This year’s young writers were asked to respond to the following prompt in 500 words or fewer: Describe a current or recent event in which the actions of the participant(s) may be viewed as patriotic by some and as unpatriotic by others. Discuss the differing points of view. What is your position and why?

Blind judging was done by a panel of judges based on the content, the student’s understanding of the subject and her or his ability to convey that understanding using good writing practices including style, composition, grammar and factual accuracy. Hildene applauds all who participated in the competition for their essays on what it means to be patriotic.

Students analyzed an array of recent incidents in which the actions of the participants could be viewed as patriotic by some and unpatriotic by others. It was interesting for the judges to read the different perspectives students held, especially when writing about the same events: the removal of Confederate statues, NFL players taking the knee in protest during the national anthem, the Women’s March on Washington, the President’s travel ban for 8 predominately Muslim countries, efforts to ban transgender people from serving in the military, Edward Snowden’s actions, granting citizenship to illegal aliens who are US veterans, to name a few. They were equally impressed with the ability of eighth graders across the state to thoughtfully articulate the different perspectives as well as their own positions.

This year’s winners are: First Place, $1,000, Rebecca Cunningham, Edmunds Middle School, Burlington; Second Place, $750, Dahlia Rubin, Edmunds Middle School, Burlington; Third Place, $500, Elise Pricer, Edmunds Middle School, Burlington; Honorable Mentions, $200 each: Anna Diebold, Edmunds Middle School, Burlington; Iren Santana Hangen Vazquez, Long Trail School; Julia Keeton, Edmunds Middle School, Burlington; Skylar Platt, Harwood Union Middle School, Moretown; Joshua Snide, Mount Anthony Union Middle School, Bennington. Winners will be honored at a celebratory luncheon hosted by Hildene at The Lincoln Family Home on Sunday, May 20. All 2018 Hildene Lincoln Essay Competition winners will receive their awards and the first, second and third place winners will read their essays aloud. These essays will be available for viewing online at, beginning May 21, where Hildene will also list the topics addressed by the 187 participants.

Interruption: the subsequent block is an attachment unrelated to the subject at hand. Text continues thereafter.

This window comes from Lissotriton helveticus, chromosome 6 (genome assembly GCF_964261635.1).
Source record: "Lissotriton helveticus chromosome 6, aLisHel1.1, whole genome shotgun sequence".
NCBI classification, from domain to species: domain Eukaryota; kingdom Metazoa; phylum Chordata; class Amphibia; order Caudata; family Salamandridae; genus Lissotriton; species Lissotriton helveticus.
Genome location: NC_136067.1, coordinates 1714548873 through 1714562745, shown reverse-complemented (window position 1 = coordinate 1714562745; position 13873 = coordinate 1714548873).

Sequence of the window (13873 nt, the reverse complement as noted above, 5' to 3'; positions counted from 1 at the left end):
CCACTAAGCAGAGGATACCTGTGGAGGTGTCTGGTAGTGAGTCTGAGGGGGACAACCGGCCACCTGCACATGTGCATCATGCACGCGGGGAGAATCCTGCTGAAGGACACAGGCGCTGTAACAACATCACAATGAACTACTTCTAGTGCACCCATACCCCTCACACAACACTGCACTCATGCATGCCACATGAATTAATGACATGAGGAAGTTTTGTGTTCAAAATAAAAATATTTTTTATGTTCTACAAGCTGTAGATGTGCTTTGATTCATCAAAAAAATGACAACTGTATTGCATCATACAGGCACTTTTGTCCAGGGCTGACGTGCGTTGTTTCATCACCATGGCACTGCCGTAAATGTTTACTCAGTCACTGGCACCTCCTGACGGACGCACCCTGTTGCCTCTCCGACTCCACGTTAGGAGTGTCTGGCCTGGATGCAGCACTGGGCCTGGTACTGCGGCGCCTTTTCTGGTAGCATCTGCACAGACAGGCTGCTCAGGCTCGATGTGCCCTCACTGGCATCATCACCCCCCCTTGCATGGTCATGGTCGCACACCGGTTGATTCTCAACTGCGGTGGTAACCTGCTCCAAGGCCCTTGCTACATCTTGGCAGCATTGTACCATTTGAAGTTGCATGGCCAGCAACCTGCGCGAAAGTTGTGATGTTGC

To learn more about the Hildene Lincoln Essay Competition or to make a reservation to attend the luncheon, contact Stephanie at 802.367.7960 or email


Hildene President to Speak on Lincoln and Slavery

Lincoln Desktop

On Sunday, January 22, 2017 at 2:00 in the Beckwith Room, Hildene presents “The Evolution of Lincoln’s Engagement with the Issue of Slavery.” In the wake of the national celebration of civil rights icon Martin Luther King Jr.’s January 16th birthday, Hildene President, Seth Bongartz, will shed some light on the complex thinking of one of the nation’s earliest civil rights activists, President Abraham Lincoln.

When Reverend King delivered his famous “I have a Dream Speech” on the steps of the Lincoln Memorial in 1963, he said, “Five score years ago, a great American, in whose symbolic shadow I stand, signed the Emancipation Proclamation … a great beacon of light and hope to millions of Negro slaves, who had been seared in the flames of withering injustice.” It then was, and now is, widely known that Lincoln hated slavery from the time he began to form his own thoughts as a young man and it was Lincoln who brought about the end of slavery. Yet he also long thought blacks to be inherently inferior to whites. Bongartz will explore that incongruity and focus on how Lincoln’s thinking about both slavery and the place of blacks in American society changed over the course of his lifetime, with important events such as the repeal of the Missouri Compromise, getting to know and respect Frederick Douglas and the valor of black troops in the Civil War, serving as catalysts. Bongartz will suggest a progression through which Lincoln eventually began to line up his disdain for slavery with the reality of blacks being fully entitled to the same rights and privileges afforded whites. There will also be time for questions and discussion.

This Hildene program is free to Hildene members and $5 for non-members. Check in is at the Welcome Center. General Admission is not required for attendance at this presentation. For more information visit, call 802.362.1788 or email



Preserving the Harvest: Pressure Canning Workshop

Canning Jars